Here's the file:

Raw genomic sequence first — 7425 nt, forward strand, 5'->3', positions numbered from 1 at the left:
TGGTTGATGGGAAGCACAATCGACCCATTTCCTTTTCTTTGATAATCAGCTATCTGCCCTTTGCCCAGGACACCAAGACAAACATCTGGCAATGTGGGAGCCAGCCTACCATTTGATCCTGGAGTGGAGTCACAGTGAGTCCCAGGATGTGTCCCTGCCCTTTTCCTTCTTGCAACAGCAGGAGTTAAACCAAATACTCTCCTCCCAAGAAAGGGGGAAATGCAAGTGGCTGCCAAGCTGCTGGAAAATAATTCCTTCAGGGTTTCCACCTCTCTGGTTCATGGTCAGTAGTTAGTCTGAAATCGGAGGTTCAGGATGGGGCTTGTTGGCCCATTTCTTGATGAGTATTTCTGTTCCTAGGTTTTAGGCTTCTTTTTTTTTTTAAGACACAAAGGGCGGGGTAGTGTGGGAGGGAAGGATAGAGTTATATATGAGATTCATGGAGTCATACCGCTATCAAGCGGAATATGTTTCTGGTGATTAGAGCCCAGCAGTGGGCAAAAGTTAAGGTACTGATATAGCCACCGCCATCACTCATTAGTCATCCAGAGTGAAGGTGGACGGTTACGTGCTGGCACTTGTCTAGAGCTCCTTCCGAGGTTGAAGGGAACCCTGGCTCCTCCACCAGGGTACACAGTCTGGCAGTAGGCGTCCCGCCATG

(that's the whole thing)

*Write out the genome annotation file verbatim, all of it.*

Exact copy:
Raw genomic sequence first — 7425 nt, forward strand, 5'->3', positions numbered from 1 at the left:
TGGTTGATGGGAAGCACAATCGACCCATTTCCTTTTCTTTGATAATCAGCTATCTGCCCTTTGCCCAGGACACCAAGACAAACATCTGGCAATGTGGGAGCCAGCCTACCATTTGATCCTGGAGTGGAGTCACAGTGAGTCCCAGGATGTGTCCCTGCCCTTTTCCTTCTTGCAACAGCAGGAGTTAAACCAAATACTCTCCTCCCAAGAAAGGGGGAAATGCAAGTGGCTGCCAAGCTGCTGGAAAATAATTCCTTCAGGGTTTCCACCTCTCTGGTTCATGGTCAGTAGTTAGTCTGAAATCGGAGGTTCAGGATGGGGCTTGTTGGCCCATTTCTTGATGAGTATTTCTGTTCCTAGGTTTTAGGCTTCTTTTTTTTTTTAAGACACAAAGGGCGGGGTAGTGTGGGAGGGAAGGATAGAGTTATATATGAGATTCATGGAGTCATACCGCTATCAAGCGGAATATGTTTCTGGTGATTAGAGCCCAGCAGTGGGCAAAAGTTAAGGTACTGATATAGCCACCGCCATCACTCATTAGTCATCCAGAGTGAAGGTGGACGGTTACGTGCTGGCACTTGTCTAGAGCTCCTTCCGAGGTTGAAGGGAACCCTGGCTCCTCCACCAGGGTACACAGTCTGGCAGTAGGCGTCCCGCCATG